Philosophy 167: Class 2 - Part 11 - A Possible Reason Why Copernicanism Was Accepted: Inference to the Best Explanation.

Smith, George E. (George Edwin), 1938-
2014-09-09

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Synopsis: Although there is no empirical grounds whatsoever for preferring Copernican Astronomy to Ptolemaic Astronomy, Copernicanism was accepted. This video begins to propose an answer as to why.

Subjects
Astronomy--Philosophy.
Astronomy--History.
Philosophy and science.
Copernicus, Nicolaus, 1473-1543.
Genre
Curricula.
Streaming video.
Permanent URL
http://hdl.handle.net/10427/012856
Original publication
ID: tufts:gc.phil167.25
To Cite: DCA Citation Guide
Usage: Detailed Rights
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All right let me ask a question, and and I'm almost done with Copernicus but I want to pause for a moment and ask why should anybody at the time prefer Copernican astronomy to Ptolemaic astronomy. The simple fact of the matter is some people did. Reinhold was sufficiently impressed by it that he did entire tables called the Prutenic tables, that were actually used by the church when they did the Gregorian reform because they were more reliable, more up to date, than the Alfonsine tables were.
Fully recognizing there was a transform. Michael Masslan, Kepler's teacher at Tubingen, was very much a committed Copernican. Various others we will meet in subsequent weeks were Copernicans. Why should they have been so? And the first point is there were no empirical grounds whatsoever for preferring Copernican Astronomy to Ptolemaic Astronomy for the simple reason, that all Copernicus astronomy is, is a mathematical transformation of Ptolemaic that achieves more or less the same level of precision using more recent data for procession and things like that.
So, there's no real empirical grounds you can point to, at the time, just using longitude, observed longitudes and latitudes, to say one of these is to be preferred to the other. The classic argument is, it's simpler, but when we look at it there are no fewer epicycles and I've already made the case equally complicated.
When you read the opening part of De Rev, what Copernicus keeps coming back to is the way the system interlocks, and what he says you can't change anything in it without compensating for those changes elsewhere. By contrast, Ptolemy could do each orbit independently of all the other orbits.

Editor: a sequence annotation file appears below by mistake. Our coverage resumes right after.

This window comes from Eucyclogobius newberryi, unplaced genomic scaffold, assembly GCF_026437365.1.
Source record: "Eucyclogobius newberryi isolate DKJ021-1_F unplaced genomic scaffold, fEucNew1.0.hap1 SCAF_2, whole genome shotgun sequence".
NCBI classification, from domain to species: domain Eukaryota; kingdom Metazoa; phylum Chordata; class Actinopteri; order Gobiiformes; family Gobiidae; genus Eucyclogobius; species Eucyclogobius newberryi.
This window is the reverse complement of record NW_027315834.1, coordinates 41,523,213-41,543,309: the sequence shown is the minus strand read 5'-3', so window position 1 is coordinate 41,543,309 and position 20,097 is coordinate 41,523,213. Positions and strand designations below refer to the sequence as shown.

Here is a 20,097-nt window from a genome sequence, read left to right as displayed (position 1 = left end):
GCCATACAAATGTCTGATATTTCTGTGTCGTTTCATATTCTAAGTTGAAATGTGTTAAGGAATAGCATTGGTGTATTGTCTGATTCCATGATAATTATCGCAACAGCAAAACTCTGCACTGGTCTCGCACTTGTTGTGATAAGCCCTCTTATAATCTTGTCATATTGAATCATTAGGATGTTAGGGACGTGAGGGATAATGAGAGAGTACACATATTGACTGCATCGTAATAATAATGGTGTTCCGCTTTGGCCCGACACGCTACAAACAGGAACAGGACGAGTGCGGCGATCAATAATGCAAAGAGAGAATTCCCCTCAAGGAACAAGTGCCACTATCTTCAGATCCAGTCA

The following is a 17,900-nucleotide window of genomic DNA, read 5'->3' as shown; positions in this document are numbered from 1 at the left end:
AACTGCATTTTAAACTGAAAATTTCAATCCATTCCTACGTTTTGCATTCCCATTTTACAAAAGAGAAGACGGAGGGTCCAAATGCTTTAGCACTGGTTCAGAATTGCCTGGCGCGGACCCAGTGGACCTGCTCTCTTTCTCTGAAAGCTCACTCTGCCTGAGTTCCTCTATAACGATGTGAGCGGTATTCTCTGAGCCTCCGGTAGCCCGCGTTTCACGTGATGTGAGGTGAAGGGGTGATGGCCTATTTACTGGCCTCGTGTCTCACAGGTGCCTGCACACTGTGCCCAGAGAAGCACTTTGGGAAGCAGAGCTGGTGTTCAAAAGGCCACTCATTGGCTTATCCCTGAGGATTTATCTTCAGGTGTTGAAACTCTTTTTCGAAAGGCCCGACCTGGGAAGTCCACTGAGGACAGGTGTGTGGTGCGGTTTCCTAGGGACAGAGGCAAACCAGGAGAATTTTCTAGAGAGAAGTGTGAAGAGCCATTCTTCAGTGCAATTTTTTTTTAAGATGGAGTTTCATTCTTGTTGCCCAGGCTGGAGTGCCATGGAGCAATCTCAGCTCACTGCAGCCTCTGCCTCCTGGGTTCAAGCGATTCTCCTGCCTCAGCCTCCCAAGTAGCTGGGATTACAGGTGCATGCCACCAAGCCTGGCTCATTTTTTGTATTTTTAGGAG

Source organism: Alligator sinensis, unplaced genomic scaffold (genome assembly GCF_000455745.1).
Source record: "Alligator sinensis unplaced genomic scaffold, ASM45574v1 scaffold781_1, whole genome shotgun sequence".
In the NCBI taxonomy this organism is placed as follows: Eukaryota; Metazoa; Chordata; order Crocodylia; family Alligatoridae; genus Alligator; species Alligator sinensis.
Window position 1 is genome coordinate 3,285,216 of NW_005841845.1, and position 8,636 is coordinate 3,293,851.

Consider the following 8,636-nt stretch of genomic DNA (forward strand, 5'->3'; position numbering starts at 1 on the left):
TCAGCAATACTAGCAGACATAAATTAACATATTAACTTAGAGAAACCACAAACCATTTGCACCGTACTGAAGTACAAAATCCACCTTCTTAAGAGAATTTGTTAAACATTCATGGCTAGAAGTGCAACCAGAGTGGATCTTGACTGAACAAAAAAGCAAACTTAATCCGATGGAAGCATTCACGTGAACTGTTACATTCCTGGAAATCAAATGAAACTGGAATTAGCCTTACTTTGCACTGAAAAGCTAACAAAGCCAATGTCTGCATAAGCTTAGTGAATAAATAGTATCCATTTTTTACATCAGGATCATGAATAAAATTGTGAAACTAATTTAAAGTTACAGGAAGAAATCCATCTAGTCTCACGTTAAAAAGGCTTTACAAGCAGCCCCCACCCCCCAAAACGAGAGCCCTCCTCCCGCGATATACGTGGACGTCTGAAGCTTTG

So that interlocking feature looked very attractive to him. There's a huge literature out there in philosophy about why it's rational to prefer Copernican to Ptolemaic even though there was no empirical evidence for it. I'm gonna give you two proposals, the notes go in more detail. I'm gonna give you I think, I'm trying to verbalize.
I'll put it up there. Trying to verbalize the proposal that's come to dominate the philosophic literature. But trying to word it in ways that are free from philosophic jargon. This is a slide that I just added today. That's why some of you may not have it, but I decided it's worth putting in there to make clear that there is an argument here.
So here's my proposal for a principle that I think does indeed describe sociology of science, what scientists actually do all over the place. But I've tried to do it without, and Patrick's the only person in here who realizes how hard I work to try to stay free of philosophy of science jargon, because I wanna describe the actual thing, and then ask whether it fits the philosophic jargon, rather than trying to appropriate the philosophic jargon.
So here's my proposed neutral way. A theoretic proposal put forward as an answer to some one why question, gains support when it provides as corollaries. Answers to why questions regarding other phenomena. When you get a whole lot of answers to why questions for free by giving this answer to one why question.